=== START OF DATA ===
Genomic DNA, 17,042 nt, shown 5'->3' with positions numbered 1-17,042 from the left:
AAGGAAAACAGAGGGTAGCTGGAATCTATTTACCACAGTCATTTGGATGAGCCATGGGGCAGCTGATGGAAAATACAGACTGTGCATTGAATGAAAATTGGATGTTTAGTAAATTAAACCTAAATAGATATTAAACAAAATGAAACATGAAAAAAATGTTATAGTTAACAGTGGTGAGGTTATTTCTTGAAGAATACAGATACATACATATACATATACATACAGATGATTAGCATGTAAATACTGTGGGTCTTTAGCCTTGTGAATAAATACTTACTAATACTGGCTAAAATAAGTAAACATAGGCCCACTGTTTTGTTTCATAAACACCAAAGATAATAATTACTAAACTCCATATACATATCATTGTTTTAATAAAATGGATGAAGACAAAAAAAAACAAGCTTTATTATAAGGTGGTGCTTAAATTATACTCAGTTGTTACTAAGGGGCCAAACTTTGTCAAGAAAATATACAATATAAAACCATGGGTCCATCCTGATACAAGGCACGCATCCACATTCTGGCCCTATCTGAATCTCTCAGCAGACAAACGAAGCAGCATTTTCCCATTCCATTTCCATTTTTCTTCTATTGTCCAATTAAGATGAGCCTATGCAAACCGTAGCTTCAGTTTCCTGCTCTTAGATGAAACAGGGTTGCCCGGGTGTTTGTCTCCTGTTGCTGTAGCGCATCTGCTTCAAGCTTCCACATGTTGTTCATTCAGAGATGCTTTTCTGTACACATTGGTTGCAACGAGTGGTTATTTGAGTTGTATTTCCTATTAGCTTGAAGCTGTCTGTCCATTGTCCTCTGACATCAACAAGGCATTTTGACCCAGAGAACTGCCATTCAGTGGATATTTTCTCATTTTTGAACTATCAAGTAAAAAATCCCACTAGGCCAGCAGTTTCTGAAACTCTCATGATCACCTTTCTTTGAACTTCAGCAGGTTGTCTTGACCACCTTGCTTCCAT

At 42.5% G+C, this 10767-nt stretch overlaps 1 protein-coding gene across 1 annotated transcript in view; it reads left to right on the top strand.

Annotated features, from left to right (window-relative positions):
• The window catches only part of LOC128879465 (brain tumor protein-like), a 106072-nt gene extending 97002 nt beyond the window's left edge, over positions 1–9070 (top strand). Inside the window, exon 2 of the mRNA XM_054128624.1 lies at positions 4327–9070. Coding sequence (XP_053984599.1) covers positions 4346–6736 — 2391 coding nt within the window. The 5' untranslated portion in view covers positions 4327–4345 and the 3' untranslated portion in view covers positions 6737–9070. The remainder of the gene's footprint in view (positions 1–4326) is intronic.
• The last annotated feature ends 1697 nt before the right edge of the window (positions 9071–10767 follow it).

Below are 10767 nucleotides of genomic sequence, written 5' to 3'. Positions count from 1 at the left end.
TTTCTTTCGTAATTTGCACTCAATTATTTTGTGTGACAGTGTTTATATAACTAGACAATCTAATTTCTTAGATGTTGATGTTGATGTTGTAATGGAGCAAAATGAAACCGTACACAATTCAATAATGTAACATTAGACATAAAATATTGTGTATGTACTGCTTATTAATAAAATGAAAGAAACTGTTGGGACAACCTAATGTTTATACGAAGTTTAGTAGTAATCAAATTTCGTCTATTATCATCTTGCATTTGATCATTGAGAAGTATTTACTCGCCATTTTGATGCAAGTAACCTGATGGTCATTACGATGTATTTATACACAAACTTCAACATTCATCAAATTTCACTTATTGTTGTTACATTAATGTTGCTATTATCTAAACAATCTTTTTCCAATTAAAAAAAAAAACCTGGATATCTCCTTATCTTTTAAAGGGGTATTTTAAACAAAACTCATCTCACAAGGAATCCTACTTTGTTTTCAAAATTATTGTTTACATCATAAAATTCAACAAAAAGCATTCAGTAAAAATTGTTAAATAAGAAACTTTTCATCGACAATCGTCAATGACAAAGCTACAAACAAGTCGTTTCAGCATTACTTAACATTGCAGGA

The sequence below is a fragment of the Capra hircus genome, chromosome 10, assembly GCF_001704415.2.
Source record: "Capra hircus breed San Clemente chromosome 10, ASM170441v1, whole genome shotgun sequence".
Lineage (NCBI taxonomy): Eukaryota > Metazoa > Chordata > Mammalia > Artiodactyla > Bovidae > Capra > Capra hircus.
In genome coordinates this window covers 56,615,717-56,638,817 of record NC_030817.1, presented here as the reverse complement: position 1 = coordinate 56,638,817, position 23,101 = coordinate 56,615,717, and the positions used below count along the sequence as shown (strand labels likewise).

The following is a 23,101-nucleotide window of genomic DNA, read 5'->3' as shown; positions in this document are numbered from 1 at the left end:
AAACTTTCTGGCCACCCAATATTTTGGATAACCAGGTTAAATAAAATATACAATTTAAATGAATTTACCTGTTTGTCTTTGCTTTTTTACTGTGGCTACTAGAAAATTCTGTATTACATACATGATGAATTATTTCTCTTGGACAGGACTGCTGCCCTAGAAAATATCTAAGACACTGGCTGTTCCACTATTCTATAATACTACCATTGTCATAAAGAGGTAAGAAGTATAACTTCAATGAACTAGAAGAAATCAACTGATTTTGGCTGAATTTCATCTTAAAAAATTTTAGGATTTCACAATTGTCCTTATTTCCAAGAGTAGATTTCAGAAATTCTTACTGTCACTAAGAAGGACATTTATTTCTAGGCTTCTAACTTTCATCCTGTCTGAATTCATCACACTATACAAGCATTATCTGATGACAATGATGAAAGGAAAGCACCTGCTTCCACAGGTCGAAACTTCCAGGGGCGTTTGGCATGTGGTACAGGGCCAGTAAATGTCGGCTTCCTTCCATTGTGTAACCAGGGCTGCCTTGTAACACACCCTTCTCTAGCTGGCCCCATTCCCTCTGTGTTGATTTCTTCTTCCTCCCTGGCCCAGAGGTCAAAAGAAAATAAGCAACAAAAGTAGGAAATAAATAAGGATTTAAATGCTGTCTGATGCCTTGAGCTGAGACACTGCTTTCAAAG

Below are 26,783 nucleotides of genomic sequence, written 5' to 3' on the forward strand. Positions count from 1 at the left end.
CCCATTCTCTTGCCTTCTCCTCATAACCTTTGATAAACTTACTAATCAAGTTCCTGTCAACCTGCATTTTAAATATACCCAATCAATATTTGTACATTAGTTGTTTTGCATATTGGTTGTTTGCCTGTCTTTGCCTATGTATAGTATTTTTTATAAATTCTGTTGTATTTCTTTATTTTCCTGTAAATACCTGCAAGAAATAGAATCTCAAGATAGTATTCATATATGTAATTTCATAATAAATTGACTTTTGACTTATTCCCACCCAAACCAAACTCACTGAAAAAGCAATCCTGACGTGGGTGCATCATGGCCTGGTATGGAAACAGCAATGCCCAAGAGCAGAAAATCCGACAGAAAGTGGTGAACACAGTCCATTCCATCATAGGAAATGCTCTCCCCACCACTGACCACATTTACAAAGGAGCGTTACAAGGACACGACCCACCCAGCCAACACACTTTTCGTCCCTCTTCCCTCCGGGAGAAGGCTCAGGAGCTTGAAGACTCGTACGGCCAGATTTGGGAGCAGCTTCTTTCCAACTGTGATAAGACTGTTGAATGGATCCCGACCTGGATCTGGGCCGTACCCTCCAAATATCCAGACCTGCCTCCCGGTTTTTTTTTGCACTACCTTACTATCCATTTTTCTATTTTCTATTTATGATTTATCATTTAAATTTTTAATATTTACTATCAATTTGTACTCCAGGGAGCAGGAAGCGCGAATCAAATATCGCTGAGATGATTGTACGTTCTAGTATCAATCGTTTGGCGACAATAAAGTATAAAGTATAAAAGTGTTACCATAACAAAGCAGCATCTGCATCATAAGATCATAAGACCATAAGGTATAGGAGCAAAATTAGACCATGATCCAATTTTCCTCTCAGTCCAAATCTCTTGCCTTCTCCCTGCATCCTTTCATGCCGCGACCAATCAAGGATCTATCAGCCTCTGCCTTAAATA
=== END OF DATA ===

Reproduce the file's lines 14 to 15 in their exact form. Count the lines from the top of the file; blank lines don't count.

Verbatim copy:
AAACTTTCTGGCCACCCAATATTTTGGATAACCAGGTTAAATAAAATATACAATTTAAATGAATTTACCTGTTTGTCTTTGCTTTTTTACTGTGGCTACTAGAAAATTCTGTATTACATACATGATGAATTATTTCTCTTGGACAGGACTGCTGCCCTAGAAAATATCTAAGACACTGGCTGTTCCACTATTCTATAATACTACCATTGTCATAAAGAGGTAAGAAGTATAACTTCAATGAACTAGAAGAAATCAACTGATTTTGGCTGAATTTCATCTTAAAAAATTTTAGGATTTCACAATTGTCCTTATTTCCAAGAGTAGATTTCAGAAATTCTTACTGTCACTAAGAAGGACATTTATTTCTAGGCTTCTAACTTTCATCCTGTCTGAATTCATCACACTATACAAGCATTATCTGATGACAATGATGAAAGGAAAGCACCTGCTTCCACAGGTCGAAACTTCCAGGGGCGTTTGGCATGTGGTACAGGGCCAGTAAATGTCGGCTTCCTTCCATTGTGTAACCAGGGCTGCCTTGTAACACACCCTTCTCTAGCTGGCCCCATTCCCTCTGTGTTGATTTCTTCTTCCTCCCTGGCCCAGAGGTCAAAAGAAAATAAGCAACAAAAGTAGGAAATAAATAAGGATTTAAATGCTGTCTGATGCCTTGAGCTGAGACACTGCTTTCAAAG

Below are 26,783 nucleotides of genomic sequence, written 5' to 3' on the forward strand. Positions count from 1 at the left end.